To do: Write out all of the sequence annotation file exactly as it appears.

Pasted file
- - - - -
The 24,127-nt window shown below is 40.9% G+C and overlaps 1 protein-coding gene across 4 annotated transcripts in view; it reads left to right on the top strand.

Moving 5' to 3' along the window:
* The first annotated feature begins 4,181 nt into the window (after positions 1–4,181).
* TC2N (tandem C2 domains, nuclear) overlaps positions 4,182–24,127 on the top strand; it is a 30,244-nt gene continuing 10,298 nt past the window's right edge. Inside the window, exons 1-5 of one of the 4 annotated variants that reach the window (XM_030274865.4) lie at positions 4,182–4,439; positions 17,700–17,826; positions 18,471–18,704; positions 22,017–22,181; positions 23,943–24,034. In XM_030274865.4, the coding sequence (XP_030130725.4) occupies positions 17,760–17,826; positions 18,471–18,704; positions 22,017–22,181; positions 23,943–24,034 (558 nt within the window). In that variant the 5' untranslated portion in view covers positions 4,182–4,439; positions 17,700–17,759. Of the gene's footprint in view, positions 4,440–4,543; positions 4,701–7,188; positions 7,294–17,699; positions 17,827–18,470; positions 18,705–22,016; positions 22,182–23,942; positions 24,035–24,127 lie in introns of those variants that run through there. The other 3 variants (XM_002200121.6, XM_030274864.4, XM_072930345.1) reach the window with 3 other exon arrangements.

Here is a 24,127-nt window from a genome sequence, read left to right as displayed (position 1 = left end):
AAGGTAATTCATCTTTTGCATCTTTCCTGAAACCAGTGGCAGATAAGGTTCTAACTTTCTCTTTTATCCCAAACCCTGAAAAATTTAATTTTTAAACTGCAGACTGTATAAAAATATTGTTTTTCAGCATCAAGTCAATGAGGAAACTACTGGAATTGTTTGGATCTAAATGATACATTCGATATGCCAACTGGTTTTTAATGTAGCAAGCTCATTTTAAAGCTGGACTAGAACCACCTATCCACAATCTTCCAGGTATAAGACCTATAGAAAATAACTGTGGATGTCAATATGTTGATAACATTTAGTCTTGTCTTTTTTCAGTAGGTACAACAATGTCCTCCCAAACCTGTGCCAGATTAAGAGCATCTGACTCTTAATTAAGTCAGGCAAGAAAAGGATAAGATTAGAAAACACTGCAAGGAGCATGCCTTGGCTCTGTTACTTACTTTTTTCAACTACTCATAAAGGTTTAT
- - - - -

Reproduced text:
The 24,127-nt window shown below is 40.9% G+C and overlaps 1 protein-coding gene across 4 annotated transcripts in view; it reads left to right on the top strand.

Moving 5' to 3' along the window:
* The first annotated feature begins 4,181 nt into the window (after positions 1–4,181).
* TC2N (tandem C2 domains, nuclear) overlaps positions 4,182–24,127 on the top strand; it is a 30,244-nt gene continuing 10,298 nt past the window's right edge. Inside the window, exons 1-5 of one of the 4 annotated variants that reach the window (XM_030274865.4) lie at positions 4,182–4,439; positions 17,700–17,826; positions 18,471–18,704; positions 22,017–22,181; positions 23,943–24,034. In XM_030274865.4, the coding sequence (XP_030130725.4) occupies positions 17,760–17,826; positions 18,471–18,704; positions 22,017–22,181; positions 23,943–24,034 (558 nt within the window). In that variant the 5' untranslated portion in view covers positions 4,182–4,439; positions 17,700–17,759. Of the gene's footprint in view, positions 4,440–4,543; positions 4,701–7,188; positions 7,294–17,699; positions 17,827–18,470; positions 18,705–22,016; positions 22,182–23,942; positions 24,035–24,127 lie in introns of those variants that run through there. The other 3 variants (XM_002200121.6, XM_030274864.4, XM_072930345.1) reach the window with 3 other exon arrangements.

Here is a 24,127-nt window from a genome sequence, read left to right as displayed (position 1 = left end):
AAGGTAATTCATCTTTTGCATCTTTCCTGAAACCAGTGGCAGATAAGGTTCTAACTTTCTCTTTTATCCCAAACCCTGAAAAATTTAATTTTTAAACTGCAGACTGTATAAAAATATTGTTTTTCAGCATCAAGTCAATGAGGAAACTACTGGAATTGTTTGGATCTAAATGATACATTCGATATGCCAACTGGTTTTTAATGTAGCAAGCTCATTTTAAAGCTGGACTAGAACCACCTATCCACAATCTTCCAGGTATAAGACCTATAGAAAATAACTGTGGATGTCAATATGTTGATAACATTTAGTCTTGTCTTTTTTCAGTAGGTACAACAATGTCCTCCCAAACCTGTGCCAGATTAAGAGCATCTGACTCTTAATTAAGTCAGGCAAGAAAAGGATAAGATTAGAAAACACTGCAAGGAGCATGCCTTGGCTCTGTTACTTACTTTTTTCAACTACTCATAAAGGTTTAT